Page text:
From Glasgow to the Isle of Arran...

One of the phrases we hear so often is that the ocean and its ecosystems are “out of sight, out of mind”. Paddleboarding around Scotland in summer 2021, Seaful founder Cal Major particularly heard this mentioned on one of the first stops of her trip, the Isle of Arran. Arran’s waters are home to Scotland’s first No Take Zone. A No Take Zone, or NTZ, is a special area of marine protection where no living thing can be removed, a huge win for conservation efforts to restore the ocean habitats to the richness of life that thrived before industrial fishing was allowed in fragile inshore areas. (For more information visit the Our Seas campaign.)

Chatting to our friends at COAST (the Community of Arran Seabed Trust) who are the charity who successfully campaigned for this designation, it appeared that one of the biggest issues they come up against in galvanising public support is that the life in our ocean is out of sight and out of mind. How can we be expected to care about something we feel no connection to, have never seen, or don’t even know is there?

So, after finishing her paddleboarding expedition around Scotland, Cal returned to the Isle of Arran to take a group of inner city school children from Glasgow to the island for their first time. Arran is just an hour’s drive and an hour’s ferry ride from Knightswood Primary school, who very kindly agreed to be a part of our pilot session. The school identified 8 10/11 year old children who had never been to Arran to come snorkelling with us.

Some of the children were understandably nervous; one or two even said they didn’t want to go in the sea. Fair enough, they saw the ocean in Scotland as somewhere dark and cold and intimidating.

We eased them into the session by looking at all the life in the marine tanks in the COAST visitor centre. Alien creatures – crabs, anemones, shrimps, starfish – all interacting with their multicoloured seabed habitat – maerl, rocks, seaweed. The children’s faces lit up with wonder.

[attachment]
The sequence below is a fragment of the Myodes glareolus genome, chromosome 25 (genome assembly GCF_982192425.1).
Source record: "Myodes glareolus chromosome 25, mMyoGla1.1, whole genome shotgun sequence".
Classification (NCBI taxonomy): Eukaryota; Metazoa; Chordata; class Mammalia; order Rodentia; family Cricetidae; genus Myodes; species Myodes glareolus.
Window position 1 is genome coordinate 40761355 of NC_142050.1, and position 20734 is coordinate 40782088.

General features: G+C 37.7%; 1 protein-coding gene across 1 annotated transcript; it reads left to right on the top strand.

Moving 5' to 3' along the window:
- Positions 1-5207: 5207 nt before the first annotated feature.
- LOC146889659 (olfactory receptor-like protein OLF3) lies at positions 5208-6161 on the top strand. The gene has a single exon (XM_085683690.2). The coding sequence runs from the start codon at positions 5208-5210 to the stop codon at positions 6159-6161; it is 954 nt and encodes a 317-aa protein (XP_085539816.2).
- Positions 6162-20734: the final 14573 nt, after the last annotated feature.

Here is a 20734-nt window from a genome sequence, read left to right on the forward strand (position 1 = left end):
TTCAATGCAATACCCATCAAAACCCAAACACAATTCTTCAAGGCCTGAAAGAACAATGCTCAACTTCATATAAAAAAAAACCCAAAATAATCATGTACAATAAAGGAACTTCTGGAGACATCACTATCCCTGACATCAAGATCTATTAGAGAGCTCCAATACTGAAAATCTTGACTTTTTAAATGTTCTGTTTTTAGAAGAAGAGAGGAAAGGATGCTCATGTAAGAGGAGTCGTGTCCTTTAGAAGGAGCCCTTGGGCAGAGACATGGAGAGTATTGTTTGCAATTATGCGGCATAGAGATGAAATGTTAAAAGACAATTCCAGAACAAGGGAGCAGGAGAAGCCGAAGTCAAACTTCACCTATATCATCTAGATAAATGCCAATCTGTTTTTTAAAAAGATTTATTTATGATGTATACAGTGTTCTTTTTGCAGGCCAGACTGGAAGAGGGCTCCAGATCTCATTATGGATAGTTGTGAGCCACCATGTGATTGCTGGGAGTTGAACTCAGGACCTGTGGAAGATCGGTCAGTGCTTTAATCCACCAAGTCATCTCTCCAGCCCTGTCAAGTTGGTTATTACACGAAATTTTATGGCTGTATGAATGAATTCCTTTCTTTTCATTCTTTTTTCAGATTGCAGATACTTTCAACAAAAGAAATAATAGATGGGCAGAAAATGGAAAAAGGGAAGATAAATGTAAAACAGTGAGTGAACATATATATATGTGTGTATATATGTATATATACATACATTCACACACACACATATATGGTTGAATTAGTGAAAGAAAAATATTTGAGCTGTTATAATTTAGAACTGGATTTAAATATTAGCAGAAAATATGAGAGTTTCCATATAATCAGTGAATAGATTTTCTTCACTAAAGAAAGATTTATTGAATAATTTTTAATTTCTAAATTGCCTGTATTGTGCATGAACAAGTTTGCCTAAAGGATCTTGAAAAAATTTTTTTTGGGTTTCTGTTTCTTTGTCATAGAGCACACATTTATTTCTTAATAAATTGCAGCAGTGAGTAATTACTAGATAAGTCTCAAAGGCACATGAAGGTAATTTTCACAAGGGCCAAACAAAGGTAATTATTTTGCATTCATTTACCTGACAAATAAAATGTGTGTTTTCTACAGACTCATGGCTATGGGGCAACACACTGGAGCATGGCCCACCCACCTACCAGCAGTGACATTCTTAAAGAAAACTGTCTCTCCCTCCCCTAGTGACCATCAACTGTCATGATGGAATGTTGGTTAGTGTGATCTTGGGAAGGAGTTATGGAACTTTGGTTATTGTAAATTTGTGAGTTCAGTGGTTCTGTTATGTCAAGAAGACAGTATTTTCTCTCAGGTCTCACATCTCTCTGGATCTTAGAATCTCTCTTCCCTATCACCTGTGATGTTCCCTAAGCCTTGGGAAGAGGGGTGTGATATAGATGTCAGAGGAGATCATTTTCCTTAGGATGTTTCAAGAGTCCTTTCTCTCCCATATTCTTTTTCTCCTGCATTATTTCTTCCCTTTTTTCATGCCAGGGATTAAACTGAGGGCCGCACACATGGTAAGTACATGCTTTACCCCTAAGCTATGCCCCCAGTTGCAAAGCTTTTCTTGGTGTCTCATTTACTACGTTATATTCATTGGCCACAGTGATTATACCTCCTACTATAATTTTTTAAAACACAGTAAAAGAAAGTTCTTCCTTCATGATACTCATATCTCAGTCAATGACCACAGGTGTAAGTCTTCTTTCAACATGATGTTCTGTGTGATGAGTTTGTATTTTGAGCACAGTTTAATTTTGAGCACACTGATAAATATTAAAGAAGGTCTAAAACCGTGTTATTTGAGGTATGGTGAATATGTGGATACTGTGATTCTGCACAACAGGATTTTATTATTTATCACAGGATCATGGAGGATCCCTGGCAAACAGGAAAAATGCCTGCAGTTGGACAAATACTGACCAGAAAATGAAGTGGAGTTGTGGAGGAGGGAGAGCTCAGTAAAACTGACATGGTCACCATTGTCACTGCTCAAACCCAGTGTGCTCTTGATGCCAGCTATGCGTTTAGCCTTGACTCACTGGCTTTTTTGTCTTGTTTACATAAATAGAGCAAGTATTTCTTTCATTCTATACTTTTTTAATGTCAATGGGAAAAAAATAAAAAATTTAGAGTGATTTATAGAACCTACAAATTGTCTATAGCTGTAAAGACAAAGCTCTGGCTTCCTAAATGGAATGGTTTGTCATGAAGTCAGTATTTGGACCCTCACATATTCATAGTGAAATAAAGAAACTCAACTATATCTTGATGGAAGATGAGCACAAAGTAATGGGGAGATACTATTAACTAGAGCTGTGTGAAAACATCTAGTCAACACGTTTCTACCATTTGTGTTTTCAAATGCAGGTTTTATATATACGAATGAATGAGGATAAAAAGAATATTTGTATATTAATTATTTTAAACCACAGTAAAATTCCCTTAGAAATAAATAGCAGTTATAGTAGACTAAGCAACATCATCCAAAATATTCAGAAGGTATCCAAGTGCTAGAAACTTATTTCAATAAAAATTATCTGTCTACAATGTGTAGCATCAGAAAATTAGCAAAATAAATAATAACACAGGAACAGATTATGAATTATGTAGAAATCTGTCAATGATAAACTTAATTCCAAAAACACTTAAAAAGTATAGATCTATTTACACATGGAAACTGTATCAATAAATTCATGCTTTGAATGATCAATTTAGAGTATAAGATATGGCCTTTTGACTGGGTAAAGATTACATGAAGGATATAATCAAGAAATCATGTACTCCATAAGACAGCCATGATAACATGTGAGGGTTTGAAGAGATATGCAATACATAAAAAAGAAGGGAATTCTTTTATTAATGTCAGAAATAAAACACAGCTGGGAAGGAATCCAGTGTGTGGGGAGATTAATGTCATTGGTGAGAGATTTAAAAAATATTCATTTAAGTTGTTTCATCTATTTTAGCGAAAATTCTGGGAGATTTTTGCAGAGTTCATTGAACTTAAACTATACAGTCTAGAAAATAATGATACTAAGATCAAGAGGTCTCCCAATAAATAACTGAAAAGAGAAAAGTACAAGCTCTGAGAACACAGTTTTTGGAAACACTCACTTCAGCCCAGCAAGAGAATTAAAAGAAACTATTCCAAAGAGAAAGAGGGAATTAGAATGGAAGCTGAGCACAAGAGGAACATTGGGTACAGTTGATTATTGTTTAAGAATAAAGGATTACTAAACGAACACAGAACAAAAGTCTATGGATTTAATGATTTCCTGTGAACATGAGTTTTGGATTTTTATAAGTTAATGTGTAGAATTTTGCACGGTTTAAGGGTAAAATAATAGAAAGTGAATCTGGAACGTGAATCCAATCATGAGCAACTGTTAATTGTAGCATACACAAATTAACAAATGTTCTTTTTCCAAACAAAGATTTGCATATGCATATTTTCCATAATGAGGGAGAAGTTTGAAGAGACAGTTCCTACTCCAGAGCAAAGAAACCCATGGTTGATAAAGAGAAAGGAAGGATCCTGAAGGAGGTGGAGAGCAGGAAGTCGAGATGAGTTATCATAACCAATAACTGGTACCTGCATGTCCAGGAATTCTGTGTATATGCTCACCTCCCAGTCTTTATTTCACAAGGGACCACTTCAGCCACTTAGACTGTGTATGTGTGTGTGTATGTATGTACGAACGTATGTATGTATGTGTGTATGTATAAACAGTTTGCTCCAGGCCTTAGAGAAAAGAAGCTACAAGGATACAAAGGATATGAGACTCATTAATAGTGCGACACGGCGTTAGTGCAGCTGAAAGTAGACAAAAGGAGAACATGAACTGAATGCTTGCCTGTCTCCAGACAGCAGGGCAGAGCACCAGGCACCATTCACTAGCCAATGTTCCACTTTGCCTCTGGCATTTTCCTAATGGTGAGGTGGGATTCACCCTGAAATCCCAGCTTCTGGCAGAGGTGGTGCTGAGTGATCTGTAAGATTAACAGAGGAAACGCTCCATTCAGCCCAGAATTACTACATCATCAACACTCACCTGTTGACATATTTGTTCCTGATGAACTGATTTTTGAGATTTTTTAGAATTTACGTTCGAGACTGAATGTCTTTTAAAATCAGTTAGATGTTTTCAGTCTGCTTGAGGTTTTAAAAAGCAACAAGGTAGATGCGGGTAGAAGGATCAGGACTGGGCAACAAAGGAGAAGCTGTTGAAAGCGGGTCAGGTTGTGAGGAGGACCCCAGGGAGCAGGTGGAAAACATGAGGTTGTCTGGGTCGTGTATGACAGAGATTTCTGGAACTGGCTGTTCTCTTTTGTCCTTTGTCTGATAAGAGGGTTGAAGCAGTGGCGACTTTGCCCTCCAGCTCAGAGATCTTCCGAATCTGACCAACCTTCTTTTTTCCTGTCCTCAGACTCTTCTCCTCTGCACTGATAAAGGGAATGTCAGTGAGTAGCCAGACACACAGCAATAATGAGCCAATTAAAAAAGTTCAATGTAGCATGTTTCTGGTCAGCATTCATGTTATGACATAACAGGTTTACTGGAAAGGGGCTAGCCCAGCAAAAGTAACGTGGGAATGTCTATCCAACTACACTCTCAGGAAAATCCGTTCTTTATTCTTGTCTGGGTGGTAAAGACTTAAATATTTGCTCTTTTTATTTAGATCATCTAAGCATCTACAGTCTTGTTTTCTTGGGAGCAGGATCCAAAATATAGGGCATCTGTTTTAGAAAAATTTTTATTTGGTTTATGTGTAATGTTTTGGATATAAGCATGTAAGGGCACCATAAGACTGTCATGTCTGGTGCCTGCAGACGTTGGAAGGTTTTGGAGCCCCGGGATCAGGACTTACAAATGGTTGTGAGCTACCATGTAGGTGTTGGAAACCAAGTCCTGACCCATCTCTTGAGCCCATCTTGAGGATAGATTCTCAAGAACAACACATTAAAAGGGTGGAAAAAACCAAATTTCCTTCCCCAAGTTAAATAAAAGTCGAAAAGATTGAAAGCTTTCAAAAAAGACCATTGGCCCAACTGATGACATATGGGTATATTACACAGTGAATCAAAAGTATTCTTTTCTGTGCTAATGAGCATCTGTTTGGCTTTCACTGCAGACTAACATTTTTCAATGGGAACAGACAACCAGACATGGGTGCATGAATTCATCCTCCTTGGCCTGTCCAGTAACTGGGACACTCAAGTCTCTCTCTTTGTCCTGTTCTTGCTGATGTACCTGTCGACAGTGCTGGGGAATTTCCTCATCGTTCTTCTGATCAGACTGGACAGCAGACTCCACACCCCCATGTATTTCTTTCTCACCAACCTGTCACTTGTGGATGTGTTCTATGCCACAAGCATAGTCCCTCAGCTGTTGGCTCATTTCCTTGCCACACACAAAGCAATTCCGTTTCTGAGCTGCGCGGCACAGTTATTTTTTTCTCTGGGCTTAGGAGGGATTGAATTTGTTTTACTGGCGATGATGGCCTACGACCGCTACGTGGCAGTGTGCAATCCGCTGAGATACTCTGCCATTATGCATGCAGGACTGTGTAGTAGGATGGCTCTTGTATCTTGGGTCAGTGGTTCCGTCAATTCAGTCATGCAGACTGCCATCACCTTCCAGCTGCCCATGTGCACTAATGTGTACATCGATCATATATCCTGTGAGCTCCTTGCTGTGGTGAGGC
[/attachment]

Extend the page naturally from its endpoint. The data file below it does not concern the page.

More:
We took the first group in the water for their 20 minute snorkelling session. Some of the group were  so excited to get in, splashing around and having fun from the word go! A couple of the group, who had been wary of getting in, were more timid, and we spent some time with them in the shallows getting them used to the snorkels and masks. But before long, we were all out in the bay, looking at all the life below us – identifying crabs, marvelling at how the seaweed felt to touch, finding starfish amongst the rocks… 20 minutes soon turned into an hour and we struggled to get the kids out of the water, they were enjoying themselves so much! The second group had meanwhile been on the beach, finding life in the rockpools. A similar story emerged when we got them into the water – 20 minutes soon flew by, and we were all disappointed to have to get out.

After our session, I asked one of the girls what it had felt like for her to go snorkelling. She replied (sic):

“It was amazing! I loved it so much, but it also made me sad, because now I know what’s living there, I feel angry that we’re treating the ocean like a trash can.”

It was the most important thing that had been said all day, because it solidified just how powerful actually getting people into the sea, seeing it for themselves, can be for creating that connection and sense of stewardship. No longer was the ocean and its creatures out of sight, out of mind.

A couple of months later, Cal had the great pleasure of speaking to the whole year group over Zoom about the importance of biodiversity in the ocean – what it means, how we protect it and how it is relevant to us. The children drew pictures about what biodiversity means to them, which were displayed at COP26 where Cal spoke at an event about the preservation of biodiversity in the development of offshore wind. Their passion and openness to learn is inspiring, and we are so looking forward to building on out pilot project with Knightswood Primary School, and COAST on the isle of Arran.

A massive thank you to Arran COAST, who facilitated the entire day, and who share our passion of connecting the public to our amazing underwater world. A special thank you to Jenny Crockett for helping to organise the session, and for getting in the water and sharing her passion with us all, making this session unforgettable for those children.

Huge thank you to dryrobe for providing dryrobes and changing mats for the children. They became our outdoor changing facilities! We were able to run the session confident that we’d be able to keep the children warm after being in the sea, even when 20 minutes became an hour.

Thank you also to our friends the Ullapool Sea Savers who lent us a selection of wetsuits and hoods to keep the children warm!